Eamonn Holmes has never been far from some controversy or other during his eleven years as presenter of Sky News' Sunrise. From his inane questioning of Jeremy Corbyn to comparing violence at West Ham’s home game to Hillsborough and asking a sex addict why she doesn’t take up sex work, he has had more than his fair share of embarrassing and borderline offensive car-crash interviews.
Known for no-holds-barred, foot-in-mouth approach, the 56-year-old, has found himself, unintentionally or intentionally, dispensing with political correctness and embracing awkwardness.
Holmes recently announced he would be bidding farewell to the channel’s flagship programme and waking up Britain. In a statement announcing his departure, the Northern Irish journalist said if he did not leave now he never would. “There is an addiction to a live breaking news studio environment. However, after more than 3,000 hours of programming, it is a habit I have to suppress.”
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“Anchoring my own breakfast show for 11 years has been for me the stuff of boyhood dreams. It was the job I hoped to do as a young Belfast lad - and because of Sky News I got there!”
Holmes will now instead be presenting a range of documentary projects which he has been putting on hold for some time and continuing his work with ITV and Channel 5.
On his last day on Sunrise, here is a look at some of the gaffe-prone presenter’s most memorable moments.
Car-crash interview with Jeremy Corbyn
Holmes interview with Mr Corbyn was widely ridiculed, with viewers accusing him of patronising the Labour leader with “inane” questions. He was accused of “lowering the tone” on social media by telling Mr Corbyn he was a “hippy”, using football anaologies to describe his leadership, saying Mr Corbyn did not “love and respect anybody” and “hates the tories” and comparing him to a “religious leader”.
Holmes insisted “caring and respect” could not be executed during the interview because he would be accused of “sucking up” to the politician. He finished the interview by probing Mr Corbyn about whether someone had borrowed him the tie he donned for his speech. Viewers had a field day mocking and condemning Holmes.
Back in May, he took it upon himself to compare violence at West Ham’s home game with Manchester United to the Hillsborough tragedy.
In a report on the attacks on the Manchester United players’ bus on Tuesday night, he said: “This is going back to the 70s and to the 80s, the type of thing you were seeing that was bad about Hillsborough, for instance.”
His remarks, which came just weeks after an inquest ruled that 96 people had been unlawfully killed at Hillsborough stadium in 1989 and fans had in no way been responsible, prompted instantaneous outrage on Twitter. Sky News promptly released a statement in which Holmes apologised.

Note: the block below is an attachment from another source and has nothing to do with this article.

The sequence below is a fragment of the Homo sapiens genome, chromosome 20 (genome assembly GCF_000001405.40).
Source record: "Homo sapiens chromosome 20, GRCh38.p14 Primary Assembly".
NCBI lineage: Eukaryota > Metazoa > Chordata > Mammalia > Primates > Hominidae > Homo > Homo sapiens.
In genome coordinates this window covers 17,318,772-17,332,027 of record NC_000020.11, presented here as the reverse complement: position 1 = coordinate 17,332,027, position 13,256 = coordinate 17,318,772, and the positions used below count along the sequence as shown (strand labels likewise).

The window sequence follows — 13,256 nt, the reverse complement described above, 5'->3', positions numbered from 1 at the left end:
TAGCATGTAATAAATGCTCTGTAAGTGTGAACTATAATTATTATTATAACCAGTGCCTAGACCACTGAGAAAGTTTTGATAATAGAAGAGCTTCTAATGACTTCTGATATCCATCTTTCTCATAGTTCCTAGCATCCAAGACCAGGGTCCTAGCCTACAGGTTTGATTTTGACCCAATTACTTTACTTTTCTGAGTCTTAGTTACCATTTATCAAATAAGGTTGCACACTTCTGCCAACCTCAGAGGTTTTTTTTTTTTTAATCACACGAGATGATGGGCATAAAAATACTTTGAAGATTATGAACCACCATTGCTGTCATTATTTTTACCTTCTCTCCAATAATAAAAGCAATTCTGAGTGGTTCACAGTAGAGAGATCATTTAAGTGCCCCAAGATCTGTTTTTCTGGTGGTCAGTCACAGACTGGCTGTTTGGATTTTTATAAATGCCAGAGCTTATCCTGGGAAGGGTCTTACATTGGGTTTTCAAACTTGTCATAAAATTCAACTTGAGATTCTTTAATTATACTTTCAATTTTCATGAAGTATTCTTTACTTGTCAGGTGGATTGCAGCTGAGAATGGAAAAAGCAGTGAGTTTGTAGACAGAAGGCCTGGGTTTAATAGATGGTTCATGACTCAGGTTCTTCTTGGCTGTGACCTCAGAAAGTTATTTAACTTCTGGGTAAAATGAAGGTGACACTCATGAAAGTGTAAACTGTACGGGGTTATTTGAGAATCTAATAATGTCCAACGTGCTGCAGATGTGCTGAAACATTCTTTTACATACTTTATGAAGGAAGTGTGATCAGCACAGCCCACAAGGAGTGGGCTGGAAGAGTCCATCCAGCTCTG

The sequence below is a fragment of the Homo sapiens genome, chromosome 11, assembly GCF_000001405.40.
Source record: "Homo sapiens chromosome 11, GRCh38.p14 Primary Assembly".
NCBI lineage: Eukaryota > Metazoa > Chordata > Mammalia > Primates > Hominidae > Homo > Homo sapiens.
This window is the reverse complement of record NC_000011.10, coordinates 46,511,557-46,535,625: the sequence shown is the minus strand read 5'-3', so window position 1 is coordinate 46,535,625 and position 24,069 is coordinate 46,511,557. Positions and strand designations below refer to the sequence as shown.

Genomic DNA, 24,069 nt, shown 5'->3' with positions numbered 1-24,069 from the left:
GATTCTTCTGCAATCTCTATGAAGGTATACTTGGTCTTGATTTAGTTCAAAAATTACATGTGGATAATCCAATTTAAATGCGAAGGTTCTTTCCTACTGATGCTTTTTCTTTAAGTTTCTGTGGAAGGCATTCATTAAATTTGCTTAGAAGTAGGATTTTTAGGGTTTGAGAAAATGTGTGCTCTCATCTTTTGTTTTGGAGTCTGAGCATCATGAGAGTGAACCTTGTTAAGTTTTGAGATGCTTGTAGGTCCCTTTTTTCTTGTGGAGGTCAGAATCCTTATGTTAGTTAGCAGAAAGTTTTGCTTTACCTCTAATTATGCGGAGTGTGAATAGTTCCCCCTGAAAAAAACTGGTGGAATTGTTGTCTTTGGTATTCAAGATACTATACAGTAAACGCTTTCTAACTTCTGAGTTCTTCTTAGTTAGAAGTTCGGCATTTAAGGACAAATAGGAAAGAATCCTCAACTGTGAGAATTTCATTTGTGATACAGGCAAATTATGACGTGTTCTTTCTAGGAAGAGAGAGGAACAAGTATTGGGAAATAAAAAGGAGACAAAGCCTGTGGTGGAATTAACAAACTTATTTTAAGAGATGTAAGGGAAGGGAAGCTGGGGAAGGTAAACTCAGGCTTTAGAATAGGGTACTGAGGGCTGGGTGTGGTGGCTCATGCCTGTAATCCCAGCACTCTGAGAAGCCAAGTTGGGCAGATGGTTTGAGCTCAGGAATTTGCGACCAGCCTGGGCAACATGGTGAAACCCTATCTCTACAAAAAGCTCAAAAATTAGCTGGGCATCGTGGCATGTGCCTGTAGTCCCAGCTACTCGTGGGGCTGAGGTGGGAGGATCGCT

Saying Prince's "problem" was being more of a "girls' artist" for his "flamboyancy"
Holmes' tribute to Prince was not warmly recieved. Viewers took issue with him announcing the musician was “more of a girls’ artist” and men could not relate to his “flamboyancy”.
“I think there was a bit of a problem with Prince,” he said. “He was more of a girls' artist than a boys' artist. It was the flamboyancy. We find it hard to relate to him because there's that flamboyancy that you had with David Bowie as well."
“That'll be why Prince never ascended to the level of fame that Eamonn Holmes enjoys,” wrote one unamused user. “Prince and Bowie did not appeal to women more than men. They were idolised by both for their brilliance and innovation,” said another.
Mistaking the word 'Lebanese' for 'lesbian'
Salma Hayek might have been describing her Lebanese background but Holmes somehow misconstrued that she was instead coming out. While hosting This Morning back in 2008, Holmes commented on her surname - which she inherited from her father Sami Hayek, who is Lebanese, saying: “Hayek doesn't sound very Mexican.”
As Hayek tried to explain that she was half Lebanese, Holmes retorted: “You're a lesbian?”
Questioning a sex addict about why she doesn't take up sex work
Holmes shocked viewers when he took it upon himself to ask a self-proclaimed sex addict why she hadn’t turned to sex work. While interviewing Crystal Warren, he said: “'If you need this five or six times a day, have you never thought about making a business of it? Charging for it?”
Ms Warren replied: “What, becoming a prostitute?” and proceeded to explain why this was not a career path she would be embarking upon. But Holmes was not convinced. “If you’re not particularly selective then why wouldn’t it be a business to you?” People rebuked him for his remarks on social media.Reuse content